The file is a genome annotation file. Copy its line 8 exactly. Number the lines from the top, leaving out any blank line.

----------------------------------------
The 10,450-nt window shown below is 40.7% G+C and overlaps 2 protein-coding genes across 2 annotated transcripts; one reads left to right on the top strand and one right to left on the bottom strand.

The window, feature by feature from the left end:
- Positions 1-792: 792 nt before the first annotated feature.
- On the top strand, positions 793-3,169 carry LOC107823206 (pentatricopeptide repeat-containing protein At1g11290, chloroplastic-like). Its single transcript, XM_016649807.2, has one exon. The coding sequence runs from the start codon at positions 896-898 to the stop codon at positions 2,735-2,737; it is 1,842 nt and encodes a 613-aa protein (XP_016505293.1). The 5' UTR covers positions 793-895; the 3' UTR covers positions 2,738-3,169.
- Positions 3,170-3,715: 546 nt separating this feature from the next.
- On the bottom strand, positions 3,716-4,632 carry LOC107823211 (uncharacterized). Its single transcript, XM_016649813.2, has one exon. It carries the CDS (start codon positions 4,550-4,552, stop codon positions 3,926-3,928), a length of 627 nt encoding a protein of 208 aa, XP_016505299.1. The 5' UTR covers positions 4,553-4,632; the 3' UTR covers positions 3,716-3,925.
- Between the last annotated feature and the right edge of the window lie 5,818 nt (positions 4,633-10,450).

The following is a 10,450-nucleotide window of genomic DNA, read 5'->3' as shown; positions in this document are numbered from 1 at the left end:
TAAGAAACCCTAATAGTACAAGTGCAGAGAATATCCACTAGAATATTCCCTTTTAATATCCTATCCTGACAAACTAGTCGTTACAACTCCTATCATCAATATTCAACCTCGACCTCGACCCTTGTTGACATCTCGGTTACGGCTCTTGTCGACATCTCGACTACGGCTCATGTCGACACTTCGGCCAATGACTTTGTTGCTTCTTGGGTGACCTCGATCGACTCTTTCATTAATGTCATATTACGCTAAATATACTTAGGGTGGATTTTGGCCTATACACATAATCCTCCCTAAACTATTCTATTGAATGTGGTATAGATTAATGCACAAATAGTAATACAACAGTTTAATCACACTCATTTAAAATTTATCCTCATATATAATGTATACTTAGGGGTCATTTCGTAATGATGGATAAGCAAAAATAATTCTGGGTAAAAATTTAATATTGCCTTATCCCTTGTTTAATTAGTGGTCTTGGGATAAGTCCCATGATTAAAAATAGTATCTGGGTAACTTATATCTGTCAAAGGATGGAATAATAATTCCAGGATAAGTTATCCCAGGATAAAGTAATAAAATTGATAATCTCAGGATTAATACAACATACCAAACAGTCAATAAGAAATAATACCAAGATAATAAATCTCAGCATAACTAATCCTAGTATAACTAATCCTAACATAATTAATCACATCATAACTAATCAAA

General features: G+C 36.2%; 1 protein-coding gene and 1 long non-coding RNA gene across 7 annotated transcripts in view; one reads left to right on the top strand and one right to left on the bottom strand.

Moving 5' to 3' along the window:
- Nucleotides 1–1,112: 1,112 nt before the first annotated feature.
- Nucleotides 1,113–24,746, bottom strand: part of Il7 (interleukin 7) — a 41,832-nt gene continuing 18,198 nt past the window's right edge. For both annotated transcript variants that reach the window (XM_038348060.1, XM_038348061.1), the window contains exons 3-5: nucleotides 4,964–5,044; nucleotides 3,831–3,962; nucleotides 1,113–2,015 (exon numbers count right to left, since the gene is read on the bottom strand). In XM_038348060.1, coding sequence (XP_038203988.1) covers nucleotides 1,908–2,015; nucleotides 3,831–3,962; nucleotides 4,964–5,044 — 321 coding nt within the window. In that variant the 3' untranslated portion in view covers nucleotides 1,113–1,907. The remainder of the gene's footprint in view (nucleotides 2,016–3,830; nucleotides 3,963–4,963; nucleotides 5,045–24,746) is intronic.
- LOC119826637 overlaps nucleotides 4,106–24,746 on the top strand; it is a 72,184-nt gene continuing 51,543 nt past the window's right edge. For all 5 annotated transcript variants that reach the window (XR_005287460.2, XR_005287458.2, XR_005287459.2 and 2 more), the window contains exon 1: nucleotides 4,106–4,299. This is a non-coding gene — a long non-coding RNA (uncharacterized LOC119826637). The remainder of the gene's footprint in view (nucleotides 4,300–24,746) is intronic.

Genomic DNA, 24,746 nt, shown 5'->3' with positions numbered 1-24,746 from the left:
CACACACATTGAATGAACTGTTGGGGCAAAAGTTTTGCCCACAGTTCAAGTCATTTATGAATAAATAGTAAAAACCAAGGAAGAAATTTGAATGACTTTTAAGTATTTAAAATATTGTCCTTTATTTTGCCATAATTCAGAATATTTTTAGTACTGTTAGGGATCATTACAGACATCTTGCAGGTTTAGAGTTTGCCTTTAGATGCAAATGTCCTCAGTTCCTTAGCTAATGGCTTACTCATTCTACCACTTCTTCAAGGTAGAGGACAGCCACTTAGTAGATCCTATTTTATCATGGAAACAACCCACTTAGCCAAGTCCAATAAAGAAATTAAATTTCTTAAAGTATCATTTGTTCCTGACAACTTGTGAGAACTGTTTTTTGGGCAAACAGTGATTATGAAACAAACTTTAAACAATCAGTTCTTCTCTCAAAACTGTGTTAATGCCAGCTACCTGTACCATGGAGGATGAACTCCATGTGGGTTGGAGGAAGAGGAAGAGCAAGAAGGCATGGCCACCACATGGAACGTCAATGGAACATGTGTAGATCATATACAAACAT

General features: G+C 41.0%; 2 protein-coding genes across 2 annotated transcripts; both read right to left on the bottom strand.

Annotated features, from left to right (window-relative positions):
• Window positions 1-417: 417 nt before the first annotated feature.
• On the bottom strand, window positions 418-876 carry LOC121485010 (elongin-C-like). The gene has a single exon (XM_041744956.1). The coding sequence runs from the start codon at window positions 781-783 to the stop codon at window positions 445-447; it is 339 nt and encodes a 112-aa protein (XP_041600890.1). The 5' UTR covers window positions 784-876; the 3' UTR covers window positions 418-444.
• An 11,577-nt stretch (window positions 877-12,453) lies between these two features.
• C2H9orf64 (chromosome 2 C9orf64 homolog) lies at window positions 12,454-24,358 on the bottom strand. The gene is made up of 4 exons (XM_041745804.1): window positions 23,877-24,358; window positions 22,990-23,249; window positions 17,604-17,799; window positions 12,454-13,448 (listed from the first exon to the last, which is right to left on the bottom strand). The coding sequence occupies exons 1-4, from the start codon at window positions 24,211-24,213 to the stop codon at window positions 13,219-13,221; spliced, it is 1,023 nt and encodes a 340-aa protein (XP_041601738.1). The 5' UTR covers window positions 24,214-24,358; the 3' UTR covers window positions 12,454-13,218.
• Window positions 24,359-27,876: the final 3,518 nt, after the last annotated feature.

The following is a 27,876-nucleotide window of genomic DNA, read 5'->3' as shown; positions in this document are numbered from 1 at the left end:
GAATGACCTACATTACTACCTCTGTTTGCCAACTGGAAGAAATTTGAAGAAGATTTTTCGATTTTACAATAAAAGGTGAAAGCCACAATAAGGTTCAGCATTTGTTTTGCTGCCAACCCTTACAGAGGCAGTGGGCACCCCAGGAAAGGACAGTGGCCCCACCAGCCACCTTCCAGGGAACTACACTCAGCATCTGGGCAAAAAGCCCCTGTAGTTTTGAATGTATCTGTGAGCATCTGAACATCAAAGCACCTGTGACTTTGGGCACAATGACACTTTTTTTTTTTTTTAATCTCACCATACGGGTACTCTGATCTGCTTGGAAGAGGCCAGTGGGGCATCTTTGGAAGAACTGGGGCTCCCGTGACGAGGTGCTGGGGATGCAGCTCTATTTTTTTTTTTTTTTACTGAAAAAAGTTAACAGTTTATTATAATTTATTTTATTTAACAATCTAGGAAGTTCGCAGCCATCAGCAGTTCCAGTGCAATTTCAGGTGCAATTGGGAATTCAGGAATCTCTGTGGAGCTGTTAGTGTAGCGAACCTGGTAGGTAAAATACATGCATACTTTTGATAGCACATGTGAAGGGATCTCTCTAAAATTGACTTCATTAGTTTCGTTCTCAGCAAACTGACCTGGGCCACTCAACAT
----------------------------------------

The following is a 10,450-nucleotide window of genomic DNA, read 5'->3' as shown; positions in this document are numbered from 1 at the left end: